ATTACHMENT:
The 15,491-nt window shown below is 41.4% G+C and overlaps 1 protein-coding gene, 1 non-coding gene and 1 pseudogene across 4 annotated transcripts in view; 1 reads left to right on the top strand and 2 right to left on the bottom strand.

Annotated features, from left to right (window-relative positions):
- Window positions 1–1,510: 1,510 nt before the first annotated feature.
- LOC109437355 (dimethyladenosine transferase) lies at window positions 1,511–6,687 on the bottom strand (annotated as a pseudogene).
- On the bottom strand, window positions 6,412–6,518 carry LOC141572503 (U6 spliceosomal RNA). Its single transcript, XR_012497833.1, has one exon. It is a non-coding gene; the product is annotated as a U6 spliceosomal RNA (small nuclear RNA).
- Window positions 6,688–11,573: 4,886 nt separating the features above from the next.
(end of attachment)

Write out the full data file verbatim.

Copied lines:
The 15,491-nt window shown below is 41.4% G+C and overlaps 1 protein-coding gene, 1 non-coding gene and 1 pseudogene across 4 annotated transcripts in view; 1 reads left to right on the top strand and 2 right to left on the bottom strand.

Annotated features, from left to right (window-relative positions):
- Window positions 1–1,510: 1,510 nt before the first annotated feature.
- LOC109437355 (dimethyladenosine transferase) lies at window positions 1,511–6,687 on the bottom strand (annotated as a pseudogene).
- On the bottom strand, window positions 6,412–6,518 carry LOC141572503 (U6 spliceosomal RNA). Its single transcript, XR_012497833.1, has one exon. It is a non-coding gene; the product is annotated as a U6 spliceosomal RNA (small nuclear RNA).
- Window positions 6,688–11,573: 4,886 nt separating the features above from the next.